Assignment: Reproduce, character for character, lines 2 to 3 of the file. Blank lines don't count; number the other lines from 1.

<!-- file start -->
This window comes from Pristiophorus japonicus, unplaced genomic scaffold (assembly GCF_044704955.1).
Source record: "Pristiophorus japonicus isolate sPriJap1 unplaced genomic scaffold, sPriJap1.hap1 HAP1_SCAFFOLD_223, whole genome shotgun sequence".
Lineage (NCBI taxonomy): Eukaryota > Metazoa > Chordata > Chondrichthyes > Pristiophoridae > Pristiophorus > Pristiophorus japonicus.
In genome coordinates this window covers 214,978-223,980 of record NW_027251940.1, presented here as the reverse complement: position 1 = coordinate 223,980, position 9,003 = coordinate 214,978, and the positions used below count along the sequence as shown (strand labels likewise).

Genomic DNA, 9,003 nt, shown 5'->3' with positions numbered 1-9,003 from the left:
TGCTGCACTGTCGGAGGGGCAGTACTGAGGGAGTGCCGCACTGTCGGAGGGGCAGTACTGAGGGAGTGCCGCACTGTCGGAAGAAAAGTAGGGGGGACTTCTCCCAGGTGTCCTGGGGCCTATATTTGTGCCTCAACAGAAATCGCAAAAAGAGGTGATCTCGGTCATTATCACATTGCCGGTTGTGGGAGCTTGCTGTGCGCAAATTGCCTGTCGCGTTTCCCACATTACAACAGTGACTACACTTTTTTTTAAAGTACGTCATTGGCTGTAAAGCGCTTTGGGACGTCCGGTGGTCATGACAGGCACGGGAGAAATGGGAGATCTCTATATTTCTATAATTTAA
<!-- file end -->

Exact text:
Source record: "Pristiophorus japonicus isolate sPriJap1 unplaced genomic scaffold, sPriJap1.hap1 HAP1_SCAFFOLD_223, whole genome shotgun sequence".
Lineage (NCBI taxonomy): Eukaryota > Metazoa > Chordata > Chondrichthyes > Pristiophoridae > Pristiophorus > Pristiophorus japonicus.